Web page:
Iowa Soybeans: Dicamba – How Many Hours Were Available to Spray in 2017?

Herbicide spraying in soybean field. ©Debra L Ferguson Stock Photography

My colleagues at Purdue recently compiled weather data to determine how many hours would be available to apply the new dicamba products (e.g. Xtendimax with VaporGrip Technology, FeXapan with VaporGrip Technology, and Engenia) postemergence in soybean.  Several people asked what the data would look like for Iowa, and as they say, give the people what they want. 

Rather than look at the entire spray season, I evaluated a single week since that is a typical window available to spray a specific cohort of weeds within the appropriate weed size.  I assumed the applicator would be willing to spray from 5:00 AM to 11:00 PM.

I began by eliminating hours where the wind speed was less than 3 MPH, as temperature inversions are more likely during that timeframe. The Vapor Grip products prohibit application when wind is less than 3 MPH, whereas Engenia states to determine whether an inversion is present if wind is less than 3 MPH. I classified hours where average wind speed was between 3 and 10 MPH as optimum, and hours when average wind speed was between 10 and 15 MPH as caution.

I also recorded daily rainfall amounts and days when high temperatures exceeded 85F. The new labels specify not to apply the product if rain is expected within 24 hours (Xtendimax, Fexapan) or 4 hours (Engenia). While the labels do not restrict applications based on temperature, the potential for volatilization increases with higher temperatures, and 85 F is often used as a threshold.

Figure 1 shows hours available to spray at the ISU Research Farm near Boone during the last week of May and third week of June. Average wind speeds tend to decrease as the growing season progresses, and more hours were available to spray in June than May.

In May, there were slightly fewer than 8 hours per day to spray with optimum wind speeds compared to 9 hours in June. As the label restricts applications prior to rainfall, one day during this week in May and two in June would have been eliminated. Temperatures exceeded 85F during three days in the 3rd week of June. Graphs for two other locations in Iowa were similar to the Boone site.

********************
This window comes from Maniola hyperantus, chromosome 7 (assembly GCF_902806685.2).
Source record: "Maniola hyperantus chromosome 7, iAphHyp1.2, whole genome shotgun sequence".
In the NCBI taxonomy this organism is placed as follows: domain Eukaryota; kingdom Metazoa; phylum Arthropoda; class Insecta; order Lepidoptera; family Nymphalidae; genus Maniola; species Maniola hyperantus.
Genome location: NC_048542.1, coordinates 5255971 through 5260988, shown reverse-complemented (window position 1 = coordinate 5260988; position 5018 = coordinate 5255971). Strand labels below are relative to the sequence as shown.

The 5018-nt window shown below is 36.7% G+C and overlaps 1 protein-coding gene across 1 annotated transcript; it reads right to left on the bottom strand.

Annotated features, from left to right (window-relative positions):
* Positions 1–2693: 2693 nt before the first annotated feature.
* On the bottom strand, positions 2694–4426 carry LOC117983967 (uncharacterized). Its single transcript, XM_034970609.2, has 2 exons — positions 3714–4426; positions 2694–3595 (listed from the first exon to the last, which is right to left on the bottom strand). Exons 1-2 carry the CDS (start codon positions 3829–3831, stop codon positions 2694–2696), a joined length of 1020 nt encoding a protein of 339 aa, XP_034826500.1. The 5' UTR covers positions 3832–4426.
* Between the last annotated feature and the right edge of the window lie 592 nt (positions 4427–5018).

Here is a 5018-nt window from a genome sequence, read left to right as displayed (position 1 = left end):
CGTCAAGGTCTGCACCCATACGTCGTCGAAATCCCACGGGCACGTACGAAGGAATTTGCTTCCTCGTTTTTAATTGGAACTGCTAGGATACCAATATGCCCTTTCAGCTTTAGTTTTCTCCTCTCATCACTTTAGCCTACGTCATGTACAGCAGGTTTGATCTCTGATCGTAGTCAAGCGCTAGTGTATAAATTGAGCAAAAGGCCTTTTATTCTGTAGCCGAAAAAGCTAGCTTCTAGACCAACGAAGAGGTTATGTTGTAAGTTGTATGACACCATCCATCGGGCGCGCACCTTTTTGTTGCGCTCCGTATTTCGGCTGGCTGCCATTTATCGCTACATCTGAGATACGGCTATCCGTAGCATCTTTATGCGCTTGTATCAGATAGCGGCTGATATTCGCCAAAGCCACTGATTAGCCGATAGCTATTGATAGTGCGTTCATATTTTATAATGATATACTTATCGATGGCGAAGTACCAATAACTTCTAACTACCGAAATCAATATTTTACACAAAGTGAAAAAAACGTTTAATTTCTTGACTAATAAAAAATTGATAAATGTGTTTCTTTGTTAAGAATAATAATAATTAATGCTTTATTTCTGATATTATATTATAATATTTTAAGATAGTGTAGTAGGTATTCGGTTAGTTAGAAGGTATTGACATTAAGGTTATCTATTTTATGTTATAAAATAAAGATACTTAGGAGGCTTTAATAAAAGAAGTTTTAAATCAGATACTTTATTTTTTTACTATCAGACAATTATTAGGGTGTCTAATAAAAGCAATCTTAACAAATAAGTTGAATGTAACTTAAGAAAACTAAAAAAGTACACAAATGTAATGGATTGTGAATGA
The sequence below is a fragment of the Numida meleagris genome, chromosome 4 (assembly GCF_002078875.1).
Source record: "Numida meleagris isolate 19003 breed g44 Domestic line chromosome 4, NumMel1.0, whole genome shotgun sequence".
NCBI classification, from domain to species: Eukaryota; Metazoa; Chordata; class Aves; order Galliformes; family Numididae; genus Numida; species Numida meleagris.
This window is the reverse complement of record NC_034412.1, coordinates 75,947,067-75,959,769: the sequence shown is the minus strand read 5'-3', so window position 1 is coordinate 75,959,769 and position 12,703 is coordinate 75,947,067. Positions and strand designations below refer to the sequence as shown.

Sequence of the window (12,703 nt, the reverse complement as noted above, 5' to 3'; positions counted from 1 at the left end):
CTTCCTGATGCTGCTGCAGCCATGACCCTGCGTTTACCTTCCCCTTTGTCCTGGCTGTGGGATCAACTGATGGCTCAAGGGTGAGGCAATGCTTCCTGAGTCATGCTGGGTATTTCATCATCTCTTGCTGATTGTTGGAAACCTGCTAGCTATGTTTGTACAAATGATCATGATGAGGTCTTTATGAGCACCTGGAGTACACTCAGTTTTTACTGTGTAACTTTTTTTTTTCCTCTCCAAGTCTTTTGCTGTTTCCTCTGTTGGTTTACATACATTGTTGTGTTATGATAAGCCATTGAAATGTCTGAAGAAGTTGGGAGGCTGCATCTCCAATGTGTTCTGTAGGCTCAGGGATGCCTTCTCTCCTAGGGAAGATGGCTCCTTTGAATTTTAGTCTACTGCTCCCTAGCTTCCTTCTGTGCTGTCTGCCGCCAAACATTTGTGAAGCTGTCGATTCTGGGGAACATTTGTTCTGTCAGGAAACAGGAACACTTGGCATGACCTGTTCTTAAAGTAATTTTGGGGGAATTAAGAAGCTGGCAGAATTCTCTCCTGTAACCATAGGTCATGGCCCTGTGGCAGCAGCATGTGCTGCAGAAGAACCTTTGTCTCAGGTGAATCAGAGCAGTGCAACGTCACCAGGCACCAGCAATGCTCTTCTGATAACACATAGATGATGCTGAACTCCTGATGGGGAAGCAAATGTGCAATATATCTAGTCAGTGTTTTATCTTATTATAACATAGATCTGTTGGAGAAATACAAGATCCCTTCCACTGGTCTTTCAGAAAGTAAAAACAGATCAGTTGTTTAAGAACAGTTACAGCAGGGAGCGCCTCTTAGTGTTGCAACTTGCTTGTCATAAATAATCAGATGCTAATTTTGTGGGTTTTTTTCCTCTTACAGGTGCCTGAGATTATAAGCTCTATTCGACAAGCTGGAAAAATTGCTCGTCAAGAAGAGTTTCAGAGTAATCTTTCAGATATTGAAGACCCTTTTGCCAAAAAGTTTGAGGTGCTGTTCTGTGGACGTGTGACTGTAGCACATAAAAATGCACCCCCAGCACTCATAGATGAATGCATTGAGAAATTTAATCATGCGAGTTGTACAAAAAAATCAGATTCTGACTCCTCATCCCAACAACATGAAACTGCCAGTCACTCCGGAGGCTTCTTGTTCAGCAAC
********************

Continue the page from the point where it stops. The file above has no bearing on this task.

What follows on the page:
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As everyone knows, weather is highly variable from year to year.  I compared weather data from the same location in Boone during May 25-31 for 2016 and 2017 (Figure 2).  Wind speeds were lower in 2016 compared to 2017, resulting in over 11 hours per day with optimal weed speed versus less than 8 in 2017.

However, measurable rain occurred during six of the seven days in 2016. Due to the low rainfall amounts, most fields would be fit for sprayers to operate for significant time periods. However, if applicators were following the rain restriction on the Xtendimax or FeXapan label, applications would be prohibited almost the entire week.

Most herbicide labels have statements regarding rain-free periods following application, but these generally warn that rain may reduce product efficacy rather than prohibit applications as with the new dicamba labels.

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The peak application window for using dicamba to manage waterhemp in Iowa soybean will be early to mid-June for most Iowa soybean fields. Wind speed tends to decrease as the growing season progresses, so wind speeds are not likely to greatly restrict application windows for most locations across the state.

However, the prohibition of applications when rain is forecast is difficult to manage since it can eliminate large blocks of time for spraying. This wasn’t an issue during 2017 for much of the state, but the data from 2016 illustrates how rain could restrict operations. The rain restriction will hinder completing dicamba applications in a timely fashion during years experiencing extended wet periods during peak application periods.


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